Clarks Fork — The water flows are coming down and the clarity is improving. Tributaries that are still high and stained are Sunlight, Crandall and Crazy creeks. Anglers should fish the higher elevation lakes until the runoff is over. — North Fork Anglers, Cody.

Lower Shoshone — Downstream from Buffalo Bill Dam the water quality is stained. The water flows are very high due to irrigation demands. The trout are holding on the edges and slower tailouts. Anglers should fish with larger weighted nymphs trailed by smaller ones under an indicator. There is no dry action yet. Streamers: Woolly Buggers, Zonkers and Peanut Envy. — North Fork Anglers, Cody.

North Fork of the Shoshone — The water flows are coming down. The cool weather should clear the river this week. There is an annual closure on the North Fork from Buffalo Bill Reservoir west of Newton Creek in the Shoshone National Forest on the North Fork Highway, April 1 – July 1. Fishing has been good above the closure on the upper North Fork. Fish large Pat’s Rubberlegs (4-10), Prince Nymphs, North Fork Specials, Epoxy Stones and Girdle Bugs during high water. The hatches are golden stones and caddis. Dry fly action depends on the water clarity. Dries: Stimulators, Ho Candy, Chubby Chuck, Horrors and Royal Trudes in sizes 6-12. — North Fork Anglers, Cody.

South Fork of the Shoshone — There is limited access to due to private property laws. Do your homework and ask permission. Anglers should hike into the Shoshone National Forrest for the best fishing experience. The water flows are still high and swift. Wading may be difficult. The water clarity is improving. Fish the same flies as recommended for the North Fork of the Shoshone. — North Fork Anglers, Cody.

Upper and Lower Sunshine Reservoirs — Leech patterns have been very effective this time of year. Beadhead nymphs stripped or slow trolled behind a kick boat or float tube also works well. Midges will be out, but the cutthroat have their minds on spawning. Do not expect much dry fly or emerger action. On the lower, larger streamers are effective on splake and tiger trout. In shallower water, Leeches, Scuds, beadhead nymphs, Zebra Midges and Wire Worms are working well. — North Fork Anglers, Cody.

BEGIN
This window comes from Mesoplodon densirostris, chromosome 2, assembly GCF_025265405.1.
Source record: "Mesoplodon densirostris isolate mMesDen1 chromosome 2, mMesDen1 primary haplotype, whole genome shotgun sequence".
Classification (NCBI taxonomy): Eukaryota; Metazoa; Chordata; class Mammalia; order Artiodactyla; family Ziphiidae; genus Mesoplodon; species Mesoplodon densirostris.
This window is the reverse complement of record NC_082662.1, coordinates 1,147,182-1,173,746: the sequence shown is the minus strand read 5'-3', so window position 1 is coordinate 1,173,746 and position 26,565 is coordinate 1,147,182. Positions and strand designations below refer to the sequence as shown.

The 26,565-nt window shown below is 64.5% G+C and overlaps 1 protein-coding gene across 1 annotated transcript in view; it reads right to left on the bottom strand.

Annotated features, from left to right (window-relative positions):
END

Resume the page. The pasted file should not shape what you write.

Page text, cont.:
Yellowstone National Park — Yellowstone River in the Fishing Bridge to Mud Volcano area is closed until July 15. Yellowstone Lake opened last week. Shorelines and bays should be mostly ice free. Lake trout caught must be killed to protect native Yellowstone cutthroat trout. Surface water temps are at 52 degrees. Streamers: Woolly Buggers, Zonkers, Muddlers and typical baitfish or leech imitations along the shore line. Beadhead nymphs (8-12) are working well cast out and stripped back. Prince, black North Fork Specials, Bloody Mary’s, Gold-Ribbed Hares Ear soft hackles and soft hackled or standard Pheasant Tail Nymphs also are working this week. Wear insulation and fish a stout 5-7 weight 9-10 foot fly rod. Floating lines are OK right now since a lot of trout are cruising water that is 1-6 feet deep. — North Fork Anglers, Cody.